State Library Victoria’s significant redevelopment, designed by national architecture and design studio Architectus and Denmark’s Schmidt Hammer Lassen Architects, won across three categories at the Australian Institute of Architects Victorian Architecture Awards via a digital awards ceremony on Friday 10 July 2020.
The transformative project was awarded the coveted Melbourne Prize, as well as architecture awards for Heritage – Conservation and Public Architecture.
Working in partnership, Architectus and Schmidt Hammer Lassen Architects were tasked with rethinking and revitalising the existing spaces of the Library in order to unlock possibilities, create connections, and provide a framework for the Library’s ongoing and future evolution.
Through the redesign, 40 percent more public space was made available for use. The redevelopment and design focused on the Victoria Gallery, The Ian Potter Queen’s Hall, the Russell Street entrance, the Isabella Fraser Room and the Quad, which connects all four of the library’s activity courtyards such as the Pauline Gandel Children’s Quarter.
Ruth Wilson, Principal and Melbourne Studio Leader at Architectus, says: “It’s a huge honour to receive these awards for our work on the State Library Victoria.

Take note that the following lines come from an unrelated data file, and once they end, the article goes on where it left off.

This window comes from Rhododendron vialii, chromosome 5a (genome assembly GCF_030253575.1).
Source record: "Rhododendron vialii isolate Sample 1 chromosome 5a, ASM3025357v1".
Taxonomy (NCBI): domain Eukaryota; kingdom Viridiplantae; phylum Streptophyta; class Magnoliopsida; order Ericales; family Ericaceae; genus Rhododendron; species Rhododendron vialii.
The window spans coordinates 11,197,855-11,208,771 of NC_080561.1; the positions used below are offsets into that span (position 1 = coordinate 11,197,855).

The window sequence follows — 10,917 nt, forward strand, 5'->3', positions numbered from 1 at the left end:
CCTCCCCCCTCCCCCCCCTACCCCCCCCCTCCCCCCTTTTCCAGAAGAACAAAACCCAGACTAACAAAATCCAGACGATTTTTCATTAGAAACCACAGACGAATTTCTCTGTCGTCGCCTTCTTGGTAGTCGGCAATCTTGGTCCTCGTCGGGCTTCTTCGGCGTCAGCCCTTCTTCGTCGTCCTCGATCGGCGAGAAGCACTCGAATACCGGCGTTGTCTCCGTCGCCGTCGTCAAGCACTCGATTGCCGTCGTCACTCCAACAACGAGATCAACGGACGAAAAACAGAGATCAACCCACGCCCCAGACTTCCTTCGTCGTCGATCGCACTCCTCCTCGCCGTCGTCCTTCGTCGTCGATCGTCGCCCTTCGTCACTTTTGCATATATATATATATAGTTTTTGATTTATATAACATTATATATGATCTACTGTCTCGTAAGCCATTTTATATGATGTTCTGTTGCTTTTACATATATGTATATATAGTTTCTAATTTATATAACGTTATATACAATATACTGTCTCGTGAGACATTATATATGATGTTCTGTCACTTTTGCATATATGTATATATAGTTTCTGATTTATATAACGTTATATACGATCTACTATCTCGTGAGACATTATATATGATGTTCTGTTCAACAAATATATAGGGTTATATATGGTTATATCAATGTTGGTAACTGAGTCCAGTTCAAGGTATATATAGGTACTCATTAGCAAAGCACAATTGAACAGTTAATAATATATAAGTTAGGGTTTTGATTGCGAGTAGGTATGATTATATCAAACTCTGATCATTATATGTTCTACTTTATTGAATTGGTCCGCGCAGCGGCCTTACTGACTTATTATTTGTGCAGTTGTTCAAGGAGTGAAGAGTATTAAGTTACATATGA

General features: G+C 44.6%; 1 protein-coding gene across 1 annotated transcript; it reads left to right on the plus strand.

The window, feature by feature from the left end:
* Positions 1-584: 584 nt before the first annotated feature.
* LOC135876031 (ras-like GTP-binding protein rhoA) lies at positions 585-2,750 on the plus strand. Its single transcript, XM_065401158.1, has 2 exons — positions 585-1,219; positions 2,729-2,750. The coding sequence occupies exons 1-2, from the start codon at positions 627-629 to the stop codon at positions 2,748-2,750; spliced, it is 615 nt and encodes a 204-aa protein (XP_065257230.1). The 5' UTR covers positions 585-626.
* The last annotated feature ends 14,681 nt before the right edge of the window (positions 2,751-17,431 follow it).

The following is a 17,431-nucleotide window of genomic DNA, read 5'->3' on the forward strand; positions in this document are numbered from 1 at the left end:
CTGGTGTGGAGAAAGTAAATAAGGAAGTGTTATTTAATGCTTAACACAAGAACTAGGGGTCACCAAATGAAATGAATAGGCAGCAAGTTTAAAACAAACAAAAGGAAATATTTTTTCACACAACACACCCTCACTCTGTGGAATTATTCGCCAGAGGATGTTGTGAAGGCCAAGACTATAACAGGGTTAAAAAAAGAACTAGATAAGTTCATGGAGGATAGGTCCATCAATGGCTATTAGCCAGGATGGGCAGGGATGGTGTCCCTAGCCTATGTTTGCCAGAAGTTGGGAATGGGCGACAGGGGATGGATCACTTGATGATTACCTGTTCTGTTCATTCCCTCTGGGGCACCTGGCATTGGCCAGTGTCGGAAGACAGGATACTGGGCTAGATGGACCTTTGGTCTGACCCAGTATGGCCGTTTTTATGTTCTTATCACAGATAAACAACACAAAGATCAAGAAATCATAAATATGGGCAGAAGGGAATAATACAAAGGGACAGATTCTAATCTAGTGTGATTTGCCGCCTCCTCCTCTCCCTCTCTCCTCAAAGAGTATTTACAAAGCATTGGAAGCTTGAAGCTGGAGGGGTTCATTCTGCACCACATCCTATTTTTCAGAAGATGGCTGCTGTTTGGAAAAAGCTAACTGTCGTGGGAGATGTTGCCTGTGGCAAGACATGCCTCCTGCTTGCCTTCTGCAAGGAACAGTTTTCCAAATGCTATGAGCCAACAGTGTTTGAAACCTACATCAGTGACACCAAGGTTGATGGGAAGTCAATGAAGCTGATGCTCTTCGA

"In a field of such amazing projects across multiple categories, all practices should be congratulated, and thanks goes especially to the Australian Institute of Architects and the juries for achieving an exceptional awards program in such challenging circumstances.”
The design concept for the library put users at the centre, providing an open, accessible, and welcoming experience for all ages and cultural backgrounds.
“The Library has been evolving for over 160 years and through the redevelopment, we have prepared the Library for its future uses, cementing its position in Melbourne’s history as the centre of inspiration and education.
“Our team and Schmidt Hammer Lassen Architects had a firm philosophy of revealing the heritage aspects of the building rather than recreating them.
"We’re very proud of the finished product and how each of the spaces has come back to life, with heritage details once hidden for many years uncovered for the public to enjoy,” says Wilson.